Arts & Culture

Bar Shots: A Private Look At Musicians on Tour

A decade behind the bar—and the camera—with Sandlin Gaither

Inspiration struck over a bowl of rice and beans. In 2006, bartender Sandlin Gaither, of the Grey Eagle in Asheville, North Carolina, looked up from pouring a pint and noticed the Tennessee-born Americana singer, Will Hoge, eating a simple supper before his performance that night. “It occurred to me that this should be a photo,” Gaither says. “Instead of him on stage, which anyone could get, here was this moment—just me and him.”

photo: All photos by Sandlin Gaither

Musician Will Hoge at the Grey Eagle in 2007.

Gaither had dashed from behind the bar to snap quick live shots with his point-and-shoot camera before. But that moment ten years ago made him rethink his approach to photographing the musicians who play the low-key venue—and prompted him to buy a better camera.

Today, Gaither has photographed a decade of performers—more than 250—at the Grey Eagle, and the photos line the walls leading to the music room. His hobby has also blossomed into a career: He now photographs bands across the country for album covers and editorial pieces in Rolling Stone, the New York Times, and Entertainment Weekly. But he still returns home to tend bar in Asheville and capture images of music’s up-and-comers. We chatted with Gaither about some of his favorite shots, memorable performers, and what keeps him going.

On capturing the moment: “I’m trying to draw out someone’s personality. I ask them to pose or tell them a joke, and it’s that split second after when they come into this moment at ease. That’s what I’m going for.”

Billy Joe Shaver in the Grey Eagle office before his show, 2015.

The Everybodyfields outside the bar, 2007.

On a favorite memory: “I wanted to do a documentary-style image of Jason Isbell after being inspired by a photo of Bruce Springsteen taken by Danny Clinch. I told Jason to look like he was writing a song, so he fired up the obligatory cig and I spent a few minutes with him in the green room of the Grey Eagle as he strummed and played his guitar. This type of intimate interaction with the artists is probably why I still work at the Grey Eagle after all these years.”

Jason Isbell in the green room of the Grey Eagle, 2007.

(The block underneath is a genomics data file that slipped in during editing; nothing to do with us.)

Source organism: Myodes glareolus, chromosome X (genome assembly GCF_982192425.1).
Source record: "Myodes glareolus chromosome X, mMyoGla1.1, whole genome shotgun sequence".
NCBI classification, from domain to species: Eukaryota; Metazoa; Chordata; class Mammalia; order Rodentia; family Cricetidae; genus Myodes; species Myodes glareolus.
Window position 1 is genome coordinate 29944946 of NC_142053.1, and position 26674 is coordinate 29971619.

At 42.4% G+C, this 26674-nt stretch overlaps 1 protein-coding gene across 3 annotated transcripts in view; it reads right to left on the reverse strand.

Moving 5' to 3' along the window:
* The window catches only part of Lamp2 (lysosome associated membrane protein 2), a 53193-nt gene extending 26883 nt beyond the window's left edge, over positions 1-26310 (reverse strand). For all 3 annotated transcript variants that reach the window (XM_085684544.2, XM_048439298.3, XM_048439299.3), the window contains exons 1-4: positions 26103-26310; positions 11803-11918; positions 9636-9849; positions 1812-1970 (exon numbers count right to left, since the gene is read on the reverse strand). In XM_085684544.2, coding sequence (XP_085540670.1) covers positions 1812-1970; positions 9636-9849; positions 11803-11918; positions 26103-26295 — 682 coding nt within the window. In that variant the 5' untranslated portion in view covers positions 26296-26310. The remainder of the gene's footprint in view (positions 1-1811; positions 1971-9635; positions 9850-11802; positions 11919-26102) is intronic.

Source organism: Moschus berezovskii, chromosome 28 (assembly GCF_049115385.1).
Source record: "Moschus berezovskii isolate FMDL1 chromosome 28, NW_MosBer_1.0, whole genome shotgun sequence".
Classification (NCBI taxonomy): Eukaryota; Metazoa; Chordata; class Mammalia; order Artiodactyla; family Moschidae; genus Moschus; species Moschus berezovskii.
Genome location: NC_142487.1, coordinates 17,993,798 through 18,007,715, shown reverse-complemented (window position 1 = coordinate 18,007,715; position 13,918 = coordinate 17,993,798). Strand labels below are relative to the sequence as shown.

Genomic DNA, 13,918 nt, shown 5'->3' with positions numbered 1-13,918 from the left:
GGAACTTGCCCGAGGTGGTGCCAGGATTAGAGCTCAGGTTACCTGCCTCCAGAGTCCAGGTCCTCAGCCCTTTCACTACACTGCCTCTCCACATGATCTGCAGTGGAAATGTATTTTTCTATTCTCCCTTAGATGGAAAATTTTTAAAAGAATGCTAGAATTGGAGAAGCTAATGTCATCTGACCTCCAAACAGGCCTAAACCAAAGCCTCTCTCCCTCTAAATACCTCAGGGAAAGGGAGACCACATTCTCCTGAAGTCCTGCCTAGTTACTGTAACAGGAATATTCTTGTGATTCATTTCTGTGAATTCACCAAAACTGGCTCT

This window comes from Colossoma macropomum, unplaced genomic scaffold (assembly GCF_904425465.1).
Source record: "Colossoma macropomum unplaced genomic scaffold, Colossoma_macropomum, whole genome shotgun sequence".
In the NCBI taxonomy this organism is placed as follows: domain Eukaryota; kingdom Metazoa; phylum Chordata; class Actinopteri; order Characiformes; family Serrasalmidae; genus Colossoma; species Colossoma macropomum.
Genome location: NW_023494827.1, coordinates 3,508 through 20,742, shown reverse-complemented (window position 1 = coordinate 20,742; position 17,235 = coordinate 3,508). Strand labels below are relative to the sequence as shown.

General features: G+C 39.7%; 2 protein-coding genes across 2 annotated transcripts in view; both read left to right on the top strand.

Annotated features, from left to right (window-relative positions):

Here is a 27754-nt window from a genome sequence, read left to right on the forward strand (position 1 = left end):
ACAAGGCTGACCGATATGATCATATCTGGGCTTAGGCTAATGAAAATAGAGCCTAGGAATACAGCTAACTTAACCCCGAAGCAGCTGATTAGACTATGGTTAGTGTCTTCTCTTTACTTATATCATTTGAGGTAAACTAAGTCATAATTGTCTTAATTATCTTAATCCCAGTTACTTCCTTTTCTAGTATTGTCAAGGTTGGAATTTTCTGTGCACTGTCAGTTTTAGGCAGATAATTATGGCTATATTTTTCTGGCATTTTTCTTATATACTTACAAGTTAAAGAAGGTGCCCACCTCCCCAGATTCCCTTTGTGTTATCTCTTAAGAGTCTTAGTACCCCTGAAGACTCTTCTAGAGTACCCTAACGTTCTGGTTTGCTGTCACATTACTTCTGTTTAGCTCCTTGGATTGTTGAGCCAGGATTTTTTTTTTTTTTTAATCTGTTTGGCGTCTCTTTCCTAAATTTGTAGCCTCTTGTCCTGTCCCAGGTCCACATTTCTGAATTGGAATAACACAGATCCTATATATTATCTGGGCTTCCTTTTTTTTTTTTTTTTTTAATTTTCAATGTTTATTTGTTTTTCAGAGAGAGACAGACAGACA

Alynda Lee Segarra from the New Orleans-based band Hurray for the Riff Raff after the band’s show, 2016.

On an iconic shot: “Former Grey Eagle owner Jeff Whitworth encouraged me to climb up on the roof and take this shot of Vic Chesnutt, looking down on him among the dead orange leaves that carpet our outdoor patio every autumn. Between the fading light and my precarious position from the roof, I was able to pop off about six shots. Sadly when Vic took his life two years later, this was the shot that accompanied the news all over the media, and has become my most popular image to date. Every season when the leaves fall and cover the patio, it makes me think of Vic.”

Vic Chesnutt on the patio, 2007.

On being both a bartender and a photographer: “The artists see me behind the bar, pouring beers and carrying kegs. When I sit down with these people to take a shot, they don’t see me as a photographer who has come to be invasive, but one of the guys. It’s real. There’s no pressure to create an album cover.”

Mississippi blues musician T-Model Ford, 2008.

Songwriter and multi-instrumentalist Seth Kauffman of Floating Action, 2014.

On the motivation to keep going: “All these musicians are different. They have stories to tell in their character and their songs. I’ve been documenting the Grey Eagle for so long… I thought I would have a book called 10 Years at a Music Hall, but now it’s been more than ten years. I’m getting old and the kids are getting younger. I don’t know how long the bartending is going to last, but as long as the music lasts in Asheville, I will be taking photos.

Cody Chesnutt, 2013.

Justin Townes Earle on the road in front of the club, 2008.